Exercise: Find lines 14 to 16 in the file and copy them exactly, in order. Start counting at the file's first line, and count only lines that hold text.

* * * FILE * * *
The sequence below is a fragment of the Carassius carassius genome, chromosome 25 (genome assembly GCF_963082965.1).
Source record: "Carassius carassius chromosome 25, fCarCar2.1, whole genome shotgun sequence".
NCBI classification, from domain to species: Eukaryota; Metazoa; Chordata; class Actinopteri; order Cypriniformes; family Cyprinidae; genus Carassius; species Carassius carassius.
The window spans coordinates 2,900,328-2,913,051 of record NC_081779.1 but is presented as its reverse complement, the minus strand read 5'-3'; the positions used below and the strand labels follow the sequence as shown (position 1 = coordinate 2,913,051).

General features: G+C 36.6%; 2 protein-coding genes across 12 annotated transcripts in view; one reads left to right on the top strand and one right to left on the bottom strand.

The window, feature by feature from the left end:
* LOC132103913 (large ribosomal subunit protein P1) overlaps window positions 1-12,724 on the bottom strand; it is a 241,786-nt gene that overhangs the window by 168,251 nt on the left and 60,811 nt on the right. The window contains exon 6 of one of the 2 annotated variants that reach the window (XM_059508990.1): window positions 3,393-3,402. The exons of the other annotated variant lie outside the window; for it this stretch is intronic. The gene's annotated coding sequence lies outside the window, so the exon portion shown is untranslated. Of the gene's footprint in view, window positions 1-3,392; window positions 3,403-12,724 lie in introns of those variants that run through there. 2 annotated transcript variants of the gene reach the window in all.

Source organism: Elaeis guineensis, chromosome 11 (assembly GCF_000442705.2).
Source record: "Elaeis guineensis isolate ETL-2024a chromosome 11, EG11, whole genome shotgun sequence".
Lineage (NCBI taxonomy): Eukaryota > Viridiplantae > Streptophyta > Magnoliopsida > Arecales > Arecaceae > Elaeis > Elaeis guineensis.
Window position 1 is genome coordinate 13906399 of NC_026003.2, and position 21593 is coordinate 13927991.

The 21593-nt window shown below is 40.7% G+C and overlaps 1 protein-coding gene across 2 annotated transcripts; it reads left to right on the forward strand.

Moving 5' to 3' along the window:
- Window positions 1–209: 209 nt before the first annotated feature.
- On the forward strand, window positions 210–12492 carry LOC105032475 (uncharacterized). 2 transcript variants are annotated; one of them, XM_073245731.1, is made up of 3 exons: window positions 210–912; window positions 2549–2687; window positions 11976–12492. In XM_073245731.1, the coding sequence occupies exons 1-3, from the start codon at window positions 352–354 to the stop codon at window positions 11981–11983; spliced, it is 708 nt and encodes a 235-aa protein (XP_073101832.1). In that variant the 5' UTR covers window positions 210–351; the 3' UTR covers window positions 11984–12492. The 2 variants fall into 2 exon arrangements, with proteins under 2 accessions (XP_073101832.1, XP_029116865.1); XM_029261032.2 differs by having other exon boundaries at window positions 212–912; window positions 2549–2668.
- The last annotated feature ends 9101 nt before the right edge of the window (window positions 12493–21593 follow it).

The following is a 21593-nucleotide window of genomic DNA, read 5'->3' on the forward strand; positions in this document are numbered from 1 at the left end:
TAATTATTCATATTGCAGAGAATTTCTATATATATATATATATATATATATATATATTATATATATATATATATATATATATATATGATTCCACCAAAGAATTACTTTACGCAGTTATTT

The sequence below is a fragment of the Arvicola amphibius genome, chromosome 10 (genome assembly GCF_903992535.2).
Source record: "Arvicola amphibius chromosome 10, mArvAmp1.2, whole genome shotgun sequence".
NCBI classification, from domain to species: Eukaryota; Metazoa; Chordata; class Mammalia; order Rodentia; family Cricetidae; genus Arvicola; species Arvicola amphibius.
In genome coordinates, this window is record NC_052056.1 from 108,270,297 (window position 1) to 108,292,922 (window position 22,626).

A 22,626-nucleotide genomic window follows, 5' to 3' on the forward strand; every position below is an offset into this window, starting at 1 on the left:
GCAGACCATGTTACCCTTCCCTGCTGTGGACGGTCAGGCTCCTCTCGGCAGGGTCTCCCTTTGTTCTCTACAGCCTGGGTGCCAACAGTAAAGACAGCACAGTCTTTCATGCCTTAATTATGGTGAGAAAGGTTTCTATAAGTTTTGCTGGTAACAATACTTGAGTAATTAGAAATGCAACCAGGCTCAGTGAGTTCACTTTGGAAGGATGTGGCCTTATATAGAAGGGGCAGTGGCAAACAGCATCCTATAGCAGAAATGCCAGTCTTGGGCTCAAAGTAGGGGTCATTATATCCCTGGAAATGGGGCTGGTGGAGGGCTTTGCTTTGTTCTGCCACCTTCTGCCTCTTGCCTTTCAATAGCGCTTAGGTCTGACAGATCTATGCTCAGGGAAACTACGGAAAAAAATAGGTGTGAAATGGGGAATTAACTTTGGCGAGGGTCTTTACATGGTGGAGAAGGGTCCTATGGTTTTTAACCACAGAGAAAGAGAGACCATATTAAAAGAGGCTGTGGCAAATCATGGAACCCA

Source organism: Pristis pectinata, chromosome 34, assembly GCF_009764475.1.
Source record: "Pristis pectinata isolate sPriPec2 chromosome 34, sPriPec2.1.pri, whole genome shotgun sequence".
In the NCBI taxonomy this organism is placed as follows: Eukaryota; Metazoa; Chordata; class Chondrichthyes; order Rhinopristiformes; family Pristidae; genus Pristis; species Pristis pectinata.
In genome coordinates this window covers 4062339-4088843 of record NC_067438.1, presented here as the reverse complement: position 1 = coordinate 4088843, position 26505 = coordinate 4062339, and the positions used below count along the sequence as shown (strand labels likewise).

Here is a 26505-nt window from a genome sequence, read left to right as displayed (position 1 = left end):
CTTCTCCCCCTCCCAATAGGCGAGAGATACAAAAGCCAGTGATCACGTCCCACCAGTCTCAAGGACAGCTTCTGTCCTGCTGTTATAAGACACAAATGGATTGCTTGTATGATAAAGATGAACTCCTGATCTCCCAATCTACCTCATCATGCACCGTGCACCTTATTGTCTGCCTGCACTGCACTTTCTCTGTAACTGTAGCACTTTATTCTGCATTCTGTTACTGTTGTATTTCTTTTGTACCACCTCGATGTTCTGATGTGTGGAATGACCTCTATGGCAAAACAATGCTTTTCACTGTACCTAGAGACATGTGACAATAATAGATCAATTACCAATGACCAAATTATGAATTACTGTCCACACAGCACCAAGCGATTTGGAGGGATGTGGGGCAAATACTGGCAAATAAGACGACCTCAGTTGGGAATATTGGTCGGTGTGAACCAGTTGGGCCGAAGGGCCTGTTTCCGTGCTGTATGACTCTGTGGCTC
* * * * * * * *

- Window positions 1–209: 209 nt before the first annotated feature.
- On the forward strand, window positions 210–12492 carry LOC105032475 (uncharacterized). 2 transcript variants are annotated; one of them, XM_073245731.1, is made up of 3 exons: window positions 210–912; window positions 2549–2687; window positions 11976–12492. In XM_073245731.1, the coding sequence occupies exons 1-3, from the start codon at window positions 352–354 to the stop codon at window positions 11981–11983; spliced, it is 708 nt and encodes a 235-aa protein (XP_073101832.1). In that variant the 5' UTR covers window positions 210–351; the 3' UTR covers window positions 11984–12492. The 2 variants fall into 2 exon arrangements, with proteins under 2 accessions (XP_073101832.1, XP_029116865.1); XM_029261032.2 differs by having other exon boundaries at window positions 212–912; window positions 2549–2668.
- The last annotated feature ends 9101 nt before the right edge of the window (window positions 12493–21593 follow it).